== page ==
Nashville, TN

Find out more about the Southern Word

Lenny Schumacher

NASHVILLE, TN — Southern Word was founded in 2008 on the basis of successful spoken word youth development and education strategies. Educators, youth development professionals, writers and poets built the organization from the ground up without significant institutional or investor support at the outset. Last year, it served over 6,000 youth, 43 schools and 8 Tennessee counties as a national, non-profit leader in spoken word education.

Since the program is passionate about empowering youth to find their voices and shape their own futures, it has expanded its programming to include music production and writing in all genres. In a culture that aggressively markets products and lifestyles to youth, Southern Word empowers youth to move from being passive consumers to active thinkers, creators and projectors of their own positive identity.

Southern Word understands the society's shortcomings in terms of youth engagement, literacy, diversity and mental health as a result of guiding and hearing the stories of tens of thousands of youth. It is effectively addressing some of the most vexing educational and youth development issues.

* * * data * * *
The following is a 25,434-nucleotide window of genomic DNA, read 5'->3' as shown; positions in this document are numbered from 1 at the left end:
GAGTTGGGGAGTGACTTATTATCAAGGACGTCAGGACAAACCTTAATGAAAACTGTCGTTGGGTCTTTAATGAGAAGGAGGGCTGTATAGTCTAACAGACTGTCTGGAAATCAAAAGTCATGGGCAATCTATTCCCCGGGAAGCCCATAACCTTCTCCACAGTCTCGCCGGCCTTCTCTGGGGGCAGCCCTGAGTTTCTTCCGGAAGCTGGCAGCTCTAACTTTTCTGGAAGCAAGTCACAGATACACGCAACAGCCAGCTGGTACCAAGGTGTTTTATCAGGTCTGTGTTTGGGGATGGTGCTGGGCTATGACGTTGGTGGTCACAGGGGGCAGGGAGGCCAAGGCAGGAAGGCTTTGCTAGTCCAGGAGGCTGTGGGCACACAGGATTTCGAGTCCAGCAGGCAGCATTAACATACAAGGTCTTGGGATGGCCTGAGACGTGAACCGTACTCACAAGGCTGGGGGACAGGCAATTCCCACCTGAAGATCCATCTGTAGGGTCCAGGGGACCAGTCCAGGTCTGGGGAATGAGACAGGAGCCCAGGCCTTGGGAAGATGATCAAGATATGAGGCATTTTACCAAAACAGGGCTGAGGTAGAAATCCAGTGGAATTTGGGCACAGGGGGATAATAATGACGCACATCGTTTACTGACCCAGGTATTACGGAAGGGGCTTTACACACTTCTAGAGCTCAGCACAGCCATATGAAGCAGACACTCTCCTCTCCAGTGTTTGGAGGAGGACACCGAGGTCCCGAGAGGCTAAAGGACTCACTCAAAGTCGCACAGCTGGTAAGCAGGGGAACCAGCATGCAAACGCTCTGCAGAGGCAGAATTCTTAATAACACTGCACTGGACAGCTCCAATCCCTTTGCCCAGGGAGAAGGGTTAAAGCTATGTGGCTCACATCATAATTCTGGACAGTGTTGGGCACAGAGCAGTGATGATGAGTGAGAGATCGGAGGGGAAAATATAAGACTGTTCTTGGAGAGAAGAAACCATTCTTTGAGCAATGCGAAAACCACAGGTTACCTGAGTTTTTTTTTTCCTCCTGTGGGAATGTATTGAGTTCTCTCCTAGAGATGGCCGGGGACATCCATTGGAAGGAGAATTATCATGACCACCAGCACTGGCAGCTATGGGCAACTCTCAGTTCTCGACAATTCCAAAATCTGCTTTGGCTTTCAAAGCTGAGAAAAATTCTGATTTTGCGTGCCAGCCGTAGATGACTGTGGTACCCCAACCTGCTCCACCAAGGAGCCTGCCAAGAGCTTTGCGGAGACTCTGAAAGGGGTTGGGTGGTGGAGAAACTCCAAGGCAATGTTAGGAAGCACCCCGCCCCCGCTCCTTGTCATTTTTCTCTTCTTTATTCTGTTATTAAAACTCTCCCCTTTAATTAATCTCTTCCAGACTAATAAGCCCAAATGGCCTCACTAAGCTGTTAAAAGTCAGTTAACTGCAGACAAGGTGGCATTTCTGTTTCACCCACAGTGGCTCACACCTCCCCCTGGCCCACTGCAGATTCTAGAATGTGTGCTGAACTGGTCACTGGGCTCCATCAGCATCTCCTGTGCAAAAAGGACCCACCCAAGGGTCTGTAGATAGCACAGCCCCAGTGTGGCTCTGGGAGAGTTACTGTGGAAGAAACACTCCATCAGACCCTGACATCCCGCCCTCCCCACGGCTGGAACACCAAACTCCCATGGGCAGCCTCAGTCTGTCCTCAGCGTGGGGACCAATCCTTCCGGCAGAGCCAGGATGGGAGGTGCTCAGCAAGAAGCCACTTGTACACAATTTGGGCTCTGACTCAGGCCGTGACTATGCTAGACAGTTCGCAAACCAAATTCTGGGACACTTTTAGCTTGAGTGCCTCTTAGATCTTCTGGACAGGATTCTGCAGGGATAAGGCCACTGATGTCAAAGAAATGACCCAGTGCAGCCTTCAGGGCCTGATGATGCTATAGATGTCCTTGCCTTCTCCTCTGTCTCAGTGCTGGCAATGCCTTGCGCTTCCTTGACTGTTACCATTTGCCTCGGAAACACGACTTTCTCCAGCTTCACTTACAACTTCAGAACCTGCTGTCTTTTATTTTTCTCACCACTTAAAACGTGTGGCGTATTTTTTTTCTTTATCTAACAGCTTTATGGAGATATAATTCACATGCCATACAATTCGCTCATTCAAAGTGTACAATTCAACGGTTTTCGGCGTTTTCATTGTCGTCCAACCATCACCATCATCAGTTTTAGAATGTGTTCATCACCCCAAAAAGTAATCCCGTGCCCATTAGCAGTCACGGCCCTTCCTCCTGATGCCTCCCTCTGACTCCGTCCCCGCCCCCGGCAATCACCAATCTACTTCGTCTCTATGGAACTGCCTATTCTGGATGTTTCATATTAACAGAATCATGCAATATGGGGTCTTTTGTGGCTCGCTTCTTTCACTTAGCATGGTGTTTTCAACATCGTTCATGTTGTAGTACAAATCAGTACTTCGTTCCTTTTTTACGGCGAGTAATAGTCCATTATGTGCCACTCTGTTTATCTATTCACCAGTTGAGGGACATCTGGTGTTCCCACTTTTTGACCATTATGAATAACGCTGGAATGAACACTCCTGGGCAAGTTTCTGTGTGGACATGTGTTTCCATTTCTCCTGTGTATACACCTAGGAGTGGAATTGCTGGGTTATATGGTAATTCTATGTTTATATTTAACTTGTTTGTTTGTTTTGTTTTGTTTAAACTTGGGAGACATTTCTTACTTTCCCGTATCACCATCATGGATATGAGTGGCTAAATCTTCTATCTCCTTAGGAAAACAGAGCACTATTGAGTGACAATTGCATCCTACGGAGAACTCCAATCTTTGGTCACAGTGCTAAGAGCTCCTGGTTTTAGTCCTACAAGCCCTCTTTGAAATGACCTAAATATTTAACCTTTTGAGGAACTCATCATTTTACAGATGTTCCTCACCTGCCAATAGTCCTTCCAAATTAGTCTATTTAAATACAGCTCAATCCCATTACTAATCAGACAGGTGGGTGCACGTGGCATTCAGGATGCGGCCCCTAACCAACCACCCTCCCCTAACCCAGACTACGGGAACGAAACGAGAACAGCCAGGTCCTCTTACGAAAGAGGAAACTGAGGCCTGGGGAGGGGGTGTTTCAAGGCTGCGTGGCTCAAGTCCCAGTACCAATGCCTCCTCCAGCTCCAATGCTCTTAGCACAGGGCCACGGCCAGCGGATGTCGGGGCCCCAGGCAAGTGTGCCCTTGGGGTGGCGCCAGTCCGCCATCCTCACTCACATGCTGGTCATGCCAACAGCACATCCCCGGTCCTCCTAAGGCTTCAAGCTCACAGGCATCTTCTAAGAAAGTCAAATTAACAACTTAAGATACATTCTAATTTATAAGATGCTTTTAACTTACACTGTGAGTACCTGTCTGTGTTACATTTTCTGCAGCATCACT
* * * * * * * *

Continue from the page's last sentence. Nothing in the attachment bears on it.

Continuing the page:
Mission of the Southern Word

Southern Word provides creative solutions for youth to improve their literacy and presentation skills, reconnect with their education and lives and act as leaders in the improvement of their communities, through the literary and performing arts. It is committed to giving youth, particularly those from underserved communities, as many opportunities as possible to develop and publicly present their voices in print, video, audio and digital media.

Southern Word’s Validation

Southern Word is thought to be the Southeast's largest spoken word youth development and education organization.

Through Brave New Voices, Southern Word was chosen as one of sixteen organizations to serve on a national spoken word leadership cohort.

Southern Word's high school residency program was evaluated independently by Vanderbilt University, in collaboration with Metro Nashville public schools. Pre- and post-tests, teacher focus groups, student focus groups and classroom observation were all part of the evaluation. The study reports that:

  1. According to teachers, the program improves student engagement, perceived emotional safety, writing and speaking skills, active social and emotional learning and classroom climate.
  2. According to students, the program increases engagement, confidence, a more proficient command of the language, confidence in writing ability, improved classroom climate, greater connection to peers, improved relationships with teachers and a better understanding of their classmates.

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UT Alum in Music City

Nashville, TN

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